Starting out in 2018 as a Record Shop and Music Venue in Deptford, the Sister Midnight initiative – founded by Lenny Watson, Sophie Farrell, and Lottie Pendlebury (Goat Girl) – has long held its ambition to bring a new music venue/creative hub to the economically deprived areas of South-East London.
Having been unsuccessful in their attempt to purchase the Ravensbourne Arms in 2021 (the owners were asking for £1 million above market value), Lewisham council offered them an alternative, The Brookdale Arms, a disused Working Men’s Club in centre of Catford. And on the 25th January this year, after months of negotiations, it was announced that Sister Midnight had secured the location as a ‘Meanwhile Space’ on a 10 year lease.
The coming months will be spent securing the funding and resources to transform The Brookdale Arms into ‘Sister Midnight’: 250 capacity live venue, cafe, and artist/rehearsal studio space – all democratically run and community owned – with hopes to open by the end of the year.While news items surrounding grassroots venues have often been dominated with threats of closure – Manchester’s Night and Day cafe being the most recent example – the news of Sister Midnight’s success provides a much needed good news story to a much belaboured sector of the music industry.
Above: Lottie Pendlbury, Lenny Watson, Sophie Farrell – Sister Midnight
Following the announcement, we spoke with Lenny Watson and Sophie Farrell (who joined us halfway through the interview) to discuss this exciting news, how they got there, and what’s next to come.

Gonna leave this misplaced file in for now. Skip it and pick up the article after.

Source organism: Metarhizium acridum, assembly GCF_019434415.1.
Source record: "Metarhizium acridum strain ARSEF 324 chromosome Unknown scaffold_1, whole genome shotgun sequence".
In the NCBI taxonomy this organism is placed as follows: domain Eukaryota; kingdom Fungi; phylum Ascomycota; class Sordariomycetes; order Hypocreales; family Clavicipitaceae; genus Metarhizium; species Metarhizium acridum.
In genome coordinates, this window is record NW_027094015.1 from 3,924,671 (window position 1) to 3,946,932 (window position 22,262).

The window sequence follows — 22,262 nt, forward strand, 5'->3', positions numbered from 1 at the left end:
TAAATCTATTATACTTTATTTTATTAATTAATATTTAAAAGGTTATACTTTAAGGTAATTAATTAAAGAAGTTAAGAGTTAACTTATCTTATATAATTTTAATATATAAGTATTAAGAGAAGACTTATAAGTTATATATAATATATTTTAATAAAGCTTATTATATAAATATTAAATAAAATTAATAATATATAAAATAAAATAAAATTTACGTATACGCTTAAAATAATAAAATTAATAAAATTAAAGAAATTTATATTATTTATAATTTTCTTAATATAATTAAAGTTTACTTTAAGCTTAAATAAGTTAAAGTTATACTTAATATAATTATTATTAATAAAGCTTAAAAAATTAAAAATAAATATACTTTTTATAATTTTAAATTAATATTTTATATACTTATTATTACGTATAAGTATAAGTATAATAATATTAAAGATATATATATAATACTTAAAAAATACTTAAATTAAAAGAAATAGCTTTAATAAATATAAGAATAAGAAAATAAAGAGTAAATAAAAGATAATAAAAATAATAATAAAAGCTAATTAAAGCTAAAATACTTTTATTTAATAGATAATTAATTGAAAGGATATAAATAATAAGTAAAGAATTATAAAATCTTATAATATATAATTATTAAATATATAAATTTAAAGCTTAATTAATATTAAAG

How have you found the reaction to the news? How was yesterday’s community meeting to announce the proposals?
Lenny: It’s been such an amazing reaction. Obviously we hoped that people would be as excited as we are about the new proposals. But yet again, the response from the community has absolutely blown us away. The community meeting that we had last night was the first one we’d had in a while, because obviously everything’s been so behind the scenes. It was an amazing turn out. I don’t know how many people we had, but it was more than 100 people crammed into The Fox and Firkin around tables and chairs. It was just such a heartwarming night. We loved it. We got to present the plans. There were rounds of applause. We even had an impromptu vote about whether we should call it ‘Sister Midnight’ or ‘the Brookdale Club’, and ‘Sister Midnight’ won out. It was so nice to see some of the familiar faces that have been around from the campaign before, and see some new people.